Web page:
My British homecoming Day 4: Heading to Ireland.

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I was cleaning out my desk and I found an old travel journal I had kept during a trip to the UK and Ireland from a few years ago. This had been the first time I had returned to England after being expelled for working without a permit back in the late 80’s. (I have been back a few times more since) But I thought I would share the journal and some pictures with you all. 

I told the clerk at the hotel I wanted a 5:30AM wake-up call, but since I didn’t get to sleep until around 3:30AM I didn’t get up. (It was an automated call anyway) Then housecleaning knocked around 8:30 so I got up then. I went over to the airport and checked the flight schedule. Aer Lingus had a flight to Dublin in about two hours, the train had a train leaving for Edinburgh about the same time. I flipped a coin and it came up “heads’ for Ireland.  (as fate would have it, I would be in Scotland in less than six months on another trip) We flew over the Irish Sea and since it was a short flight (about 45 minutes) we kept a fairly low altitude. We fly by the Isle of Anglesey in Wales and it was fun watching all the ships making their way from England to Ireland.

The airport in Dublin seemed really small to me. Getting through customs was fairly easy and I got a bus to the city center. I only had a few days here before I needed to head back so I decided to get out of Dublin and see the countryside. I had seen a movie a while back that had been set in Donegal so I purchased a bus ticket to Donegal town on the west coast. I had a few hours before I had to leave so I went for a walk around the city.

 

Top Row to bottom Molly Malone statue, Statue of Phil Lynott (lead singer of the band ‘Thin Lizzy’), Custom House, Christ Church, Famine memorial, another memorial I forgot to write down, James Larkin (popular labor leader), Grafton Street ( a popular pedestrian mall) st ‘Ulysses’ author James Joyce.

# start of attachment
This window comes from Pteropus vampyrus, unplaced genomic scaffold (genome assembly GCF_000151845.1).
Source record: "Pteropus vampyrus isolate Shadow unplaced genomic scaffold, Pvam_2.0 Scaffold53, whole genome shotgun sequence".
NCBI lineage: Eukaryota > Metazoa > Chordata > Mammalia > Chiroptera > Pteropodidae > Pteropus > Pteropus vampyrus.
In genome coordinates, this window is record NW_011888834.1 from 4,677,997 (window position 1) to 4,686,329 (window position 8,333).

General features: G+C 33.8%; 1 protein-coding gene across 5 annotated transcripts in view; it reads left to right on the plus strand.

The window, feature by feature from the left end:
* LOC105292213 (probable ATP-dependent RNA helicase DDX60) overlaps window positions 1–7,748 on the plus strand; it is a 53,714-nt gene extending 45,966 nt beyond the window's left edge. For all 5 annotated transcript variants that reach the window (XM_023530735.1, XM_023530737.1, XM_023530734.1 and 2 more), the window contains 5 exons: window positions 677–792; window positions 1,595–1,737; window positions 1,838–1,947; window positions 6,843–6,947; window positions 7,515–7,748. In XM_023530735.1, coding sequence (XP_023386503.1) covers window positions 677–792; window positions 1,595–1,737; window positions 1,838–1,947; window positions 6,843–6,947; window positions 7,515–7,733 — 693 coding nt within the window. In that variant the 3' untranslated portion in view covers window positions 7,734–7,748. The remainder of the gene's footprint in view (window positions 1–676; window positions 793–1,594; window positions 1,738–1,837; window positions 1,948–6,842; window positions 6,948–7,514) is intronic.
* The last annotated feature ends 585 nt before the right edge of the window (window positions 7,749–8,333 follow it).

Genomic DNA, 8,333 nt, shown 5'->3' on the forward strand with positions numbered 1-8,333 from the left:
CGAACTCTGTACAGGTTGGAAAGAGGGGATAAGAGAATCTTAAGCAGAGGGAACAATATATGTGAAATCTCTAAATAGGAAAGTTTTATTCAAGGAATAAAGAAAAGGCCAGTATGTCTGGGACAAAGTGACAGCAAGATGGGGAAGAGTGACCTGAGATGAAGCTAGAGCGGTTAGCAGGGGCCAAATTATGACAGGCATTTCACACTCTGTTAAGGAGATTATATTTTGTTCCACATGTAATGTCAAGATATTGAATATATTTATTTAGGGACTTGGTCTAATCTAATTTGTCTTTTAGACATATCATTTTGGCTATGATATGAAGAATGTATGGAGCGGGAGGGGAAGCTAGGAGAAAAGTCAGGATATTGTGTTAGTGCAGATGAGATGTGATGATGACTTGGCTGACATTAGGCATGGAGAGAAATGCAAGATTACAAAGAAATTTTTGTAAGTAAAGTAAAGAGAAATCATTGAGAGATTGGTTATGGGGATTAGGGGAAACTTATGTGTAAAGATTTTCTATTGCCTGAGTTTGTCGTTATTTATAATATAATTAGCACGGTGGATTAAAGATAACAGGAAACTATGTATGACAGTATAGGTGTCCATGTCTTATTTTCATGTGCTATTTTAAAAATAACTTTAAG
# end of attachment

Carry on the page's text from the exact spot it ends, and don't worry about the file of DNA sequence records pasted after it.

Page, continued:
The bus ride to Donegal was unforgettable, and not necessarily in a good way. The roads seemed awful, technically two lanes but it never seemed to be wide enough. And bumpy, it felt like a three and a half hour roller coaster. We technically traveled into Northern Ireland a couple times on the way there. I tried to take some pictures of the countryside which was very nice, but the roads were too bumpy to get anything worth keeping.

Donegal town is very nice. It’s fairly small and compact. It is situated on Donegal Bay but seems to be inland enough that you can’t see the open ocean from here, They have a river that cuts through town and leads out to the bay. The bus dropped me off in the center of town called “The Diamond” probably because it is diamond shaped.

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The Diamond. It was the center point of the city

I found a B&B down the road from The Diamond, I unpacked and went for a walk around the city. The lady at the B&B said the was a restaurant named “The Harbour”nearby that was very good so I figured I would walk around and then maybe wind up there. Across the river, there was an abandoned Abbey and a graveyard.  The Abbey had been built in the 1400’s by the McDonnell clan who ruled the area. There is a McDonnell castle here as well. The Abbey had fallen to ruin and a graveyard was built within and around the remains. d4441Walking among the graves and the walls, I felt really alone. I am normally the heartiest traveler you could ever meet. I almost never feel lonely traveling, but this was one of the “almost” times,  Something about the graves and the beauty of this spot.  I can’t explain it.

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I am of Irish descent on my father’s side. My surname is Irish. It was a nice feeling being in Ireland.

Interestingly “The Harbour” was having Mexican Night so my first night in Ireland I am having Burritos. But they were mighty fine burritos. After dinner, I walked around the city some more. I walked by several pubs and the live Irish music was going strong. I was starting to get fatigued, so I called it a night. I have a full day of exploring ahead of me.

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